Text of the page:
- Port Efficiency: Base supply per port level is increased 20%/level
Due to issues some players have with constraints in the supply system, simple modifications can be made to the game's text file to change the way supply is handled. In the "Defines.Lua" file in the Common folder, the following variables are key:
- SUPPLY_TAX = 0.1 [the additional cost per "node"]
- MUDDYNESSSUPPLYTAXMODIFIER = 0.25 [additive to Supply tax for provinces in muddy conditions]
- OWNED_AND_CONTROLLED_THROUGHPUT_CAP_BONUS = 2 [Annexed land throughput bonus]
- INFRA_THROUGHPUT_IMPACT = 4, [base number of supplies that can be moved per infrastructure level]
- SUPPLYPOOL_DAYS = 30 in FTM, 15 in TFH [Number of days a unit has local supply stocks without needing the supply system]
The simplest method of improving the games difficulty level for a novice player is to simply play in arcade mode. Theres no need to modify files this way and supply is much simpler for both the player and the AI.
- A supply network cannot draw supplies from another supply network. It can only draw supplies from a naval base which is supplied by convoy from the capital. Ports do not have to be in supply to provide supplies to a convoy but they do have to be connected via land to the capital.
- Units carry supplies with them. As the units advance the local supply reserve also advances. Thus units can start a campaign with 30FTM/15TFH days of supplies and march through poorly supplied areas until that reserve runs out.
- HQs consume supplies. Higher HQs could remain further away, and still be in range of the Divisions. As the front advances, then this is less likely, and you need to make a decision between the combat and other advantages provided by the HQs, and the limited supplies. Adding Corps to the hierarchy (which is generally seen as a "good thing") actually adds to your overall supply consumption in an offensive. In some countries, the supply usage of a large force, say an Army Group, may be increased by 10-20% by all of the HQs. It is probably not a good idea for some countries to create Corps HQs as they need to remain close to the front and consume supplies that might otherwise go to the combat Divisions.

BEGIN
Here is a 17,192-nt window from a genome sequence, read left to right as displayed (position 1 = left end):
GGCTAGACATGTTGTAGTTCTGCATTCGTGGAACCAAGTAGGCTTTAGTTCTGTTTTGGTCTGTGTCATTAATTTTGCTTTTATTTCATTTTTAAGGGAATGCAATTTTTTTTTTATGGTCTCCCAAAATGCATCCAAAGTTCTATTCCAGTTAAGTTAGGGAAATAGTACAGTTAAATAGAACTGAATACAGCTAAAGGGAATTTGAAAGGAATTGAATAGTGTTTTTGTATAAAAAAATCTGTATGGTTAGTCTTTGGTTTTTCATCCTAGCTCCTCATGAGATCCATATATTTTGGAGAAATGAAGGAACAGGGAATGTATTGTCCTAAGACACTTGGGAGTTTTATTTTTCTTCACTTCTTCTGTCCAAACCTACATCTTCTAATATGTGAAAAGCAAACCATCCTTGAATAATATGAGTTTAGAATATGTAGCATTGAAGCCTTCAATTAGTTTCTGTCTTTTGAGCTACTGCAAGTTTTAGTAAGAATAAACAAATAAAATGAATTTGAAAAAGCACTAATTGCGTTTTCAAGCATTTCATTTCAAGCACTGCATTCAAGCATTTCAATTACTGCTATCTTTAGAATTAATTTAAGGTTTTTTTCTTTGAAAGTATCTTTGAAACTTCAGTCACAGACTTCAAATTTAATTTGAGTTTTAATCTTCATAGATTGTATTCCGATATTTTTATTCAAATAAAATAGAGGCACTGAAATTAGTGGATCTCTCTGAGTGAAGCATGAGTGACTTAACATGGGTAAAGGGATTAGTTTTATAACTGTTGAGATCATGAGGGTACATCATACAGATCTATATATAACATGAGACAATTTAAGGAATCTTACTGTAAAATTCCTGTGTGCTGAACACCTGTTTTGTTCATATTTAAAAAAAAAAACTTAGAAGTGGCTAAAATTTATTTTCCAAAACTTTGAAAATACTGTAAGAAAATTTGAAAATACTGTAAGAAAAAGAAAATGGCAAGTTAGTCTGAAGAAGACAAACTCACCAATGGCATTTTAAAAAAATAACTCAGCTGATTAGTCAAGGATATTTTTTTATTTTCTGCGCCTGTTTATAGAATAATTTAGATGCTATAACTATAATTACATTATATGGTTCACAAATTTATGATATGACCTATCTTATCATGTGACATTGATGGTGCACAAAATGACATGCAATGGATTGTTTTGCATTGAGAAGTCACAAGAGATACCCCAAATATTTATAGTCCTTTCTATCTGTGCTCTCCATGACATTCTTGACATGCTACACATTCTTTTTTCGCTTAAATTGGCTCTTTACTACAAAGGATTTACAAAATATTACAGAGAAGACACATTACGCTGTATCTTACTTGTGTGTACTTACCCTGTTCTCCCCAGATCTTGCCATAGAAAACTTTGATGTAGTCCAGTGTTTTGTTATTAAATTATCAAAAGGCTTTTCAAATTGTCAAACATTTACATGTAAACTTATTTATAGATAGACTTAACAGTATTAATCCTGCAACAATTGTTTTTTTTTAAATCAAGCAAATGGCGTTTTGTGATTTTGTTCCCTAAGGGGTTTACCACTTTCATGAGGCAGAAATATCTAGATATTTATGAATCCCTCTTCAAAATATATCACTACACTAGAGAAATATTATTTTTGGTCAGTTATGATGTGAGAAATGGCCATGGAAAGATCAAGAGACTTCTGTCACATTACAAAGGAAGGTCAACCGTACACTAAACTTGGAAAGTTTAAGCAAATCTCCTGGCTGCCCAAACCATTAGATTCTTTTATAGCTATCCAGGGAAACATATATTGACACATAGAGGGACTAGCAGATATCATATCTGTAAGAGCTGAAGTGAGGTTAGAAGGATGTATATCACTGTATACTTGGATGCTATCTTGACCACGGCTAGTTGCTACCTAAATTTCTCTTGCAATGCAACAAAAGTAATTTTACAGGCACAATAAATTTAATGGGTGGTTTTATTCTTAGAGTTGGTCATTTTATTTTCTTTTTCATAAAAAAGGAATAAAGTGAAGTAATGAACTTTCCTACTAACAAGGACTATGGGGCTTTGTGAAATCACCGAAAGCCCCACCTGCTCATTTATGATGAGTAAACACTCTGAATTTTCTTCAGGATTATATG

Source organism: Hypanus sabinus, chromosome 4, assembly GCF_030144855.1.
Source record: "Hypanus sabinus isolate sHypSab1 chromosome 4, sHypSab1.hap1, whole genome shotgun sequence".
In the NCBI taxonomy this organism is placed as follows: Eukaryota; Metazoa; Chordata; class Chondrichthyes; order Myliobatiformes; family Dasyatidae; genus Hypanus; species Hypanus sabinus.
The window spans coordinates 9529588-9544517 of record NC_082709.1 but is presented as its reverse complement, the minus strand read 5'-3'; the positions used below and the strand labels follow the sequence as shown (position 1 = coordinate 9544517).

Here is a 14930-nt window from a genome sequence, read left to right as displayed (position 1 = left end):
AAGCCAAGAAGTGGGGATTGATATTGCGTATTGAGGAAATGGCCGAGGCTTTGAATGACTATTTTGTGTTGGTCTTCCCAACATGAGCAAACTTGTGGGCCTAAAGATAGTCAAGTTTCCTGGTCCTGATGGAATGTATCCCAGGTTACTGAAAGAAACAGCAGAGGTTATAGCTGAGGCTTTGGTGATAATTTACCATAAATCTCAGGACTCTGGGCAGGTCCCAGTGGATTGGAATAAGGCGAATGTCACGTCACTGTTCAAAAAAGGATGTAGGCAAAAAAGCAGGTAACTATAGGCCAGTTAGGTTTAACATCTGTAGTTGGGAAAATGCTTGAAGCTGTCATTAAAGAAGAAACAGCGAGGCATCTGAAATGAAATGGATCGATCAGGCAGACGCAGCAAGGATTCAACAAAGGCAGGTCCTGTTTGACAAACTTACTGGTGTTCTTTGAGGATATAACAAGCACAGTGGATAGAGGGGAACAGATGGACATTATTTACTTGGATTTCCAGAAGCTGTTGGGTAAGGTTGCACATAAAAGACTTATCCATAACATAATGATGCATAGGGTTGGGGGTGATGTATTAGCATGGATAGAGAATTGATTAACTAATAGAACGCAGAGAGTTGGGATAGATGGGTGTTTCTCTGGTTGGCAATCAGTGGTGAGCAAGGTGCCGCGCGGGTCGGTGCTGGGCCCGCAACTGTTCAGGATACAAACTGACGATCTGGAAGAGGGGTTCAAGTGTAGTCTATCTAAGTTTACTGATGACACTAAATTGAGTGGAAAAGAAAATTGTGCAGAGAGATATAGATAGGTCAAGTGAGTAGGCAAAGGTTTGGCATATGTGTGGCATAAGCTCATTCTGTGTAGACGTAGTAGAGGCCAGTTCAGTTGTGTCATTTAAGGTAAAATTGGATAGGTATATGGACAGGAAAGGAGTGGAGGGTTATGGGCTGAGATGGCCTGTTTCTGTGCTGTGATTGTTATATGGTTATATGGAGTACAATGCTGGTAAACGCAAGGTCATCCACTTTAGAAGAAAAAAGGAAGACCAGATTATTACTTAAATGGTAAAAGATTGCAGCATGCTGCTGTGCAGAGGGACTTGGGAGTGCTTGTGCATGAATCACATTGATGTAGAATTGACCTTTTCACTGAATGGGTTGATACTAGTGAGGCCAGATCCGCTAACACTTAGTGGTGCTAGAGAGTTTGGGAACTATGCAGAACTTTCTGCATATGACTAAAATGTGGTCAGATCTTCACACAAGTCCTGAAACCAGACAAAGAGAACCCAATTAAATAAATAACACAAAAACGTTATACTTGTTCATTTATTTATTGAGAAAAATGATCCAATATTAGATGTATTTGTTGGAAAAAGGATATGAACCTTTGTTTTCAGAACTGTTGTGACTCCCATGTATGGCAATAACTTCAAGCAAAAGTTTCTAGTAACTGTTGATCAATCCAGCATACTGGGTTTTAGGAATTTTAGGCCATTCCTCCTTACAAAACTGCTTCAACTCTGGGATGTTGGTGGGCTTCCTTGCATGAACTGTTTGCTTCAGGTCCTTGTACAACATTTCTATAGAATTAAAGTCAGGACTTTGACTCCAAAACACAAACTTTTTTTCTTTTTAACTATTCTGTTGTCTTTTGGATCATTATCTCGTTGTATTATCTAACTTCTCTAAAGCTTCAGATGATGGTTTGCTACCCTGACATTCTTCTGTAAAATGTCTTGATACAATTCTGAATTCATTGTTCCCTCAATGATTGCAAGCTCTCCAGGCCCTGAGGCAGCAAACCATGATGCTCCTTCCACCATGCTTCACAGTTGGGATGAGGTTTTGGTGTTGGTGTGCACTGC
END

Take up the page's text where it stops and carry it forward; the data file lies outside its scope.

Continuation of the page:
- Supply/resources can only travel once across water, not counting straits. Supply will sadly only trace from the depot. Putting more supply in other ports will help supplying those port provinces but little else. It will flood backwards into the system when units move through though. Every non-contiguous to your capital area is consider "overseas" and will have it's own depot. This can be as small as a single hex island or as large an area as several land connected continents. The larger the area overseas, the more difficult it is to supply. An overseas supply depot is treated by the AI just like your capital meaning that all supply to the overseas area will try to flow from the depot to where it is needed.
- Supply received via trade is handled exactly like mineral resources. It is delivered directly to your capital, magically skipping across provinces. This happens each day BEFORE supply need is calculated. It is then distributed back into your supply network. Computer programming here, nothing happens simultaneously.
- If for some reason an IC-province becomes isolated it will stop deploying supply. If your capital becomes isolated no supply will deploy to any of your IC. For all intents and purposes your capital is treated as an island surrounded by an infinite sea. You can still use your IC to produce supply, but all supply will deploy to the capital. Capitals with ports would be able to create supply convoys, but if you are at this point you have probably lost.
- Another thing that WILL screw up your supply is SRing a bunch of units. While your units may hop a train and move at warp speed to their destination, their supply won't. If you Sr a bunch of units into a region, it will take some time for supply to catch up. You should never ever strat-redeploy in areas where you have low supply and have divisions fighting. The redeploying units will carry off up to double their own supply reserve when they move (even if it means leaving the province dry for other units). They will take any supply along the way to maintain this double reserve, thus cutting your supply lines to ribbons. Fuel using units have their fuel consumption set to zero, thus they leave their fuel behind and arrive at their destination with no fuel.
- You can use transport aircraft to dump supplies as close as they can get along a supply route and they'll still be useful. They don't have to be dropped on the troops or an airfield or port for them to get in to the supply system. Anywhere on the route will do. Base them somewhere they have access to a decent amount of supply (supply depot if possible) and select the hex where you want supplies delivered. Watch them, though, as the AI will intercept them if it can.
For more information about the supply system see the Supply Guide. Also, read this thread: http://forum.paradoxplaza.com/forum/showthread.php?697889-Manual-Supply-routes